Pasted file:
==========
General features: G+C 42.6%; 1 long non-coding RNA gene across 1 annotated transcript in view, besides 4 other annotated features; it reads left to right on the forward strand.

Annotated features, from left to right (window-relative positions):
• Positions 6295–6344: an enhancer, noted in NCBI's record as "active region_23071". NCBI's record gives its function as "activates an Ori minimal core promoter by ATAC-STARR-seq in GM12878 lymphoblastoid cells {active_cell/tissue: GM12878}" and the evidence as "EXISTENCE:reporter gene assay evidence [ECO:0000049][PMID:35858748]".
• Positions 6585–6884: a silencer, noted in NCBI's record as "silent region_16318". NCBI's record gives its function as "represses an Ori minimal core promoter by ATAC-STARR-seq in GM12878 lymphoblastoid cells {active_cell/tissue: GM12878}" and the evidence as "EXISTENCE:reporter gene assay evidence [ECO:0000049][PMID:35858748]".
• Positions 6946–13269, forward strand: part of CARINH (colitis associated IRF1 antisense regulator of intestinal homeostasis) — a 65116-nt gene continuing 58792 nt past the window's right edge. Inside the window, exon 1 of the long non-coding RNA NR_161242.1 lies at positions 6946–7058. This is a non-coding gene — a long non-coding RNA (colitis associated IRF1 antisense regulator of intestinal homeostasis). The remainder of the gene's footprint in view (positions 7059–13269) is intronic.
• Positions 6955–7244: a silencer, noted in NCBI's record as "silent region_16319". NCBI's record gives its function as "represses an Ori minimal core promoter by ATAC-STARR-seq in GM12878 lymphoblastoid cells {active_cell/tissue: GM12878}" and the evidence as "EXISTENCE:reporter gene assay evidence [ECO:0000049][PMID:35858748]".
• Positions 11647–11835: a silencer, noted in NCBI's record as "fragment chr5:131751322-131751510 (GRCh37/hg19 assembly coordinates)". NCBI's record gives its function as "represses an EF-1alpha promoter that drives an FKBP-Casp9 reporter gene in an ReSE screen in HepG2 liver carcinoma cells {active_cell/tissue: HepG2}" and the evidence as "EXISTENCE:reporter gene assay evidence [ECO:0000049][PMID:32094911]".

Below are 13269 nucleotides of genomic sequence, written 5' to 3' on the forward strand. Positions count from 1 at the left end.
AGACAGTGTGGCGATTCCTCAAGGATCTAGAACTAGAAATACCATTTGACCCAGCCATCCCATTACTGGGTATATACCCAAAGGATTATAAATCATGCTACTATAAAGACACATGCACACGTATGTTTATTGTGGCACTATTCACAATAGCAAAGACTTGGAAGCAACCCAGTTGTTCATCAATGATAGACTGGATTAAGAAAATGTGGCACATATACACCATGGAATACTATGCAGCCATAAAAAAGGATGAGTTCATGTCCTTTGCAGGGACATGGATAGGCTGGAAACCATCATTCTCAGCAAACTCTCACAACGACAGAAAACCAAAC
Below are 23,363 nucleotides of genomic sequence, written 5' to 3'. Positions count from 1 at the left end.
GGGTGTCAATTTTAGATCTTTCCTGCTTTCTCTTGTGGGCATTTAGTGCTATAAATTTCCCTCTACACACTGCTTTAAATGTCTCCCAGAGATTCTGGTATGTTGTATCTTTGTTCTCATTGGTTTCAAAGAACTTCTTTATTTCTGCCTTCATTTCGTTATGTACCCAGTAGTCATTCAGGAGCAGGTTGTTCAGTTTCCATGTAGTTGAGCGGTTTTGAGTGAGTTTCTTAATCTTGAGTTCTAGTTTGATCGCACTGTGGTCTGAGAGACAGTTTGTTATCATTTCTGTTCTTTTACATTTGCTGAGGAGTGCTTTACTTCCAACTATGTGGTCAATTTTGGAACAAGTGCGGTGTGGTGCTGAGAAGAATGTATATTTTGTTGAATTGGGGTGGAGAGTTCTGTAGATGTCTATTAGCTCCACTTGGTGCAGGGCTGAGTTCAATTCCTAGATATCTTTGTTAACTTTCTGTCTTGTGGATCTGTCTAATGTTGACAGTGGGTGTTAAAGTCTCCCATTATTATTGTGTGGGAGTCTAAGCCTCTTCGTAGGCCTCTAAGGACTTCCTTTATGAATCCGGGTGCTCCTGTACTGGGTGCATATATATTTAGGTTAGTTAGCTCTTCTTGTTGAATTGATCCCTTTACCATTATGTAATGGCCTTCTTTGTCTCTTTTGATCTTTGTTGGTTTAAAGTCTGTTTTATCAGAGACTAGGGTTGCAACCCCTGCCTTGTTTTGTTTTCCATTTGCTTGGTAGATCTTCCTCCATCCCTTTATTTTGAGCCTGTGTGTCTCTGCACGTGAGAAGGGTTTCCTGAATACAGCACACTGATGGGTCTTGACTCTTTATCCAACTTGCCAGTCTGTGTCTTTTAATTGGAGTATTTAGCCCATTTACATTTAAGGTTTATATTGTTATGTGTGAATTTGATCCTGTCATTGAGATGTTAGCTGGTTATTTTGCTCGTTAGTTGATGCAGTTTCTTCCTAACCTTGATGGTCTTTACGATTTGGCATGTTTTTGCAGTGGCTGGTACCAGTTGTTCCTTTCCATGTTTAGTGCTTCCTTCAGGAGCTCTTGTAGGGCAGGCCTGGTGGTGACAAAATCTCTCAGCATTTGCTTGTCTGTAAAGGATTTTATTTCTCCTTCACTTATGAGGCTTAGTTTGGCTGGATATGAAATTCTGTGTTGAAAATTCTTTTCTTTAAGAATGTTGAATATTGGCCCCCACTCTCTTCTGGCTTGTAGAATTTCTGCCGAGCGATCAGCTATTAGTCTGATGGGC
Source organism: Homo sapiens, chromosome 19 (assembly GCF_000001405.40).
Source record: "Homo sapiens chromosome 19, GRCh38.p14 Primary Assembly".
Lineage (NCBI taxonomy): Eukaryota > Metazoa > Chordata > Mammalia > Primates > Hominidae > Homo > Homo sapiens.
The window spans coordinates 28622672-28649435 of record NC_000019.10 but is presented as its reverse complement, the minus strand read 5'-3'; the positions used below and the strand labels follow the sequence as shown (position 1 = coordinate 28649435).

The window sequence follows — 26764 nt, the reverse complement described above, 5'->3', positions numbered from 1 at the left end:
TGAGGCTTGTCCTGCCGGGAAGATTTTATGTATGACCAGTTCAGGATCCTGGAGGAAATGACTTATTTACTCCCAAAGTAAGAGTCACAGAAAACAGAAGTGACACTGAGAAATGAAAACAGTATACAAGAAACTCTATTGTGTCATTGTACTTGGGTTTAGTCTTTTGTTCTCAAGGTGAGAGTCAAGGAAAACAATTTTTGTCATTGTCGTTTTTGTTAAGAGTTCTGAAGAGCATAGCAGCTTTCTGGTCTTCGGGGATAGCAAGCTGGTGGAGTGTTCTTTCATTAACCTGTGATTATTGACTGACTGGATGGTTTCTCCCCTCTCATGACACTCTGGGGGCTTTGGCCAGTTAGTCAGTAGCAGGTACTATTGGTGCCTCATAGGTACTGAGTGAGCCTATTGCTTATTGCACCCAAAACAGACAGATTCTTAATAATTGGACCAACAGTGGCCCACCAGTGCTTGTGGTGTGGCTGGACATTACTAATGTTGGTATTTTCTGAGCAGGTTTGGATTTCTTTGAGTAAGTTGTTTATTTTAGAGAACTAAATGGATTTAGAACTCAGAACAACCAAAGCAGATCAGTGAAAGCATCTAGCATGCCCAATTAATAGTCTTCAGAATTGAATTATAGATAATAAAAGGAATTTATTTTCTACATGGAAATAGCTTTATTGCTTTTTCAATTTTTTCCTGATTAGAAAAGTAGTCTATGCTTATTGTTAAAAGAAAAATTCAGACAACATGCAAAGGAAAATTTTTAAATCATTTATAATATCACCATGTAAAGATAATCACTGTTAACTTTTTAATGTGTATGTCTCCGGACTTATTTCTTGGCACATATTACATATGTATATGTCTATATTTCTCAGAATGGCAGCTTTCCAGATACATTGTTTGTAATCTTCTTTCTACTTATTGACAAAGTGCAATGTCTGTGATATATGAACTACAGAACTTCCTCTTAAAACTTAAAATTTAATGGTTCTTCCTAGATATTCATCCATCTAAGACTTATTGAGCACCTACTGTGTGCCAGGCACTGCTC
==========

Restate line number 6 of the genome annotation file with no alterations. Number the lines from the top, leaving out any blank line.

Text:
• Positions 6955–7244: a silencer, noted in NCBI's record as "silent region_16319". NCBI's record gives its function as "represses an Ori minimal core promoter by ATAC-STARR-seq in GM12878 lymphoblastoid cells {active_cell/tissue: GM12878}" and the evidence as "EXISTENCE:reporter gene assay evidence [ECO:0000049][PMID:35858748]".